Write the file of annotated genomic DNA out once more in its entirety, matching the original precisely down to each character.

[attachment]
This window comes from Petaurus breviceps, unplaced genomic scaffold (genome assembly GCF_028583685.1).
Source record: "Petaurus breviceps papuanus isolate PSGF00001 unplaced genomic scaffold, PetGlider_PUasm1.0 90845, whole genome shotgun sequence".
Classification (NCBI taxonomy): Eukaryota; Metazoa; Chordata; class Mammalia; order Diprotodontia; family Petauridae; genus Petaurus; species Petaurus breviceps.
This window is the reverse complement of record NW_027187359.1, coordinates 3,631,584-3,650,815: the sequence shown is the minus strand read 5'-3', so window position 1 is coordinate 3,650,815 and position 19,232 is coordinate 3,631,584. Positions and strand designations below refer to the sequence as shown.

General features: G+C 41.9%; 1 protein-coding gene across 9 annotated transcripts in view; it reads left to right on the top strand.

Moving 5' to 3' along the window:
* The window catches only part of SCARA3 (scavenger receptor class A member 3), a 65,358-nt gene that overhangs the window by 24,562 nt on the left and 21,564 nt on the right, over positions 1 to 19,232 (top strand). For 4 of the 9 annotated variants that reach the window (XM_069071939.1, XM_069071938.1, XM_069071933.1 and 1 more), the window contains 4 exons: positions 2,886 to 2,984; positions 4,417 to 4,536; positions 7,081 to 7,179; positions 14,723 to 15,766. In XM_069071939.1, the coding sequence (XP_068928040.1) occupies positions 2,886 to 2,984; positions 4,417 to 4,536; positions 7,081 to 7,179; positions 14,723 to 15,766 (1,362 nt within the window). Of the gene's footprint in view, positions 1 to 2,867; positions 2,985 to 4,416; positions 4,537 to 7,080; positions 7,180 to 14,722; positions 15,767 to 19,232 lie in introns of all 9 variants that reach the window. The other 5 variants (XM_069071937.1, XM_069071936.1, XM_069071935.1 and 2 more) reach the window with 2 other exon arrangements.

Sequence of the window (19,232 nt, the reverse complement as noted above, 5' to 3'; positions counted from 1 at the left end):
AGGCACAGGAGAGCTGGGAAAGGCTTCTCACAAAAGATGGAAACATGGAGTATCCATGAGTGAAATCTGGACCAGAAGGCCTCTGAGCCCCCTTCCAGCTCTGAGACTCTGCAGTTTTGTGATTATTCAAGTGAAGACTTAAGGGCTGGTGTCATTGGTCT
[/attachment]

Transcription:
This window comes from Petaurus breviceps, unplaced genomic scaffold (genome assembly GCF_028583685.1).
Source record: "Petaurus breviceps papuanus isolate PSGF00001 unplaced genomic scaffold, PetGlider_PUasm1.0 90845, whole genome shotgun sequence".
Classification (NCBI taxonomy): Eukaryota; Metazoa; Chordata; class Mammalia; order Diprotodontia; family Petauridae; genus Petaurus; species Petaurus breviceps.
This window is the reverse complement of record NW_027187359.1, coordinates 3,631,584-3,650,815: the sequence shown is the minus strand read 5'-3', so window position 1 is coordinate 3,650,815 and position 19,232 is coordinate 3,631,584. Positions and strand designations below refer to the sequence as shown.

General features: G+C 41.9%; 1 protein-coding gene across 9 annotated transcripts in view; it reads left to right on the top strand.

Moving 5' to 3' along the window:
* The window catches only part of SCARA3 (scavenger receptor class A member 3), a 65,358-nt gene that overhangs the window by 24,562 nt on the left and 21,564 nt on the right, over positions 1 to 19,232 (top strand). For 4 of the 9 annotated variants that reach the window (XM_069071939.1, XM_069071938.1, XM_069071933.1 and 1 more), the window contains 4 exons: positions 2,886 to 2,984; positions 4,417 to 4,536; positions 7,081 to 7,179; positions 14,723 to 15,766. In XM_069071939.1, the coding sequence (XP_068928040.1) occupies positions 2,886 to 2,984; positions 4,417 to 4,536; positions 7,081 to 7,179; positions 14,723 to 15,766 (1,362 nt within the window). Of the gene's footprint in view, positions 1 to 2,867; positions 2,985 to 4,416; positions 4,537 to 7,080; positions 7,180 to 14,722; positions 15,767 to 19,232 lie in introns of all 9 variants that reach the window. The other 5 variants (XM_069071937.1, XM_069071936.1, XM_069071935.1 and 2 more) reach the window with 2 other exon arrangements.

Sequence of the window (19,232 nt, the reverse complement as noted above, 5' to 3'; positions counted from 1 at the left end):
AGGCACAGGAGAGCTGGGAAAGGCTTCTCACAAAAGATGGAAACATGGAGTATCCATGAGTGAAATCTGGACCAGAAGGCCTCTGAGCCCCCTTCCAGCTCTGAGACTCTGCAGTTTTGTGATTATTCAAGTGAAGACTTAAGGGCTGGTGTCATTGGTCT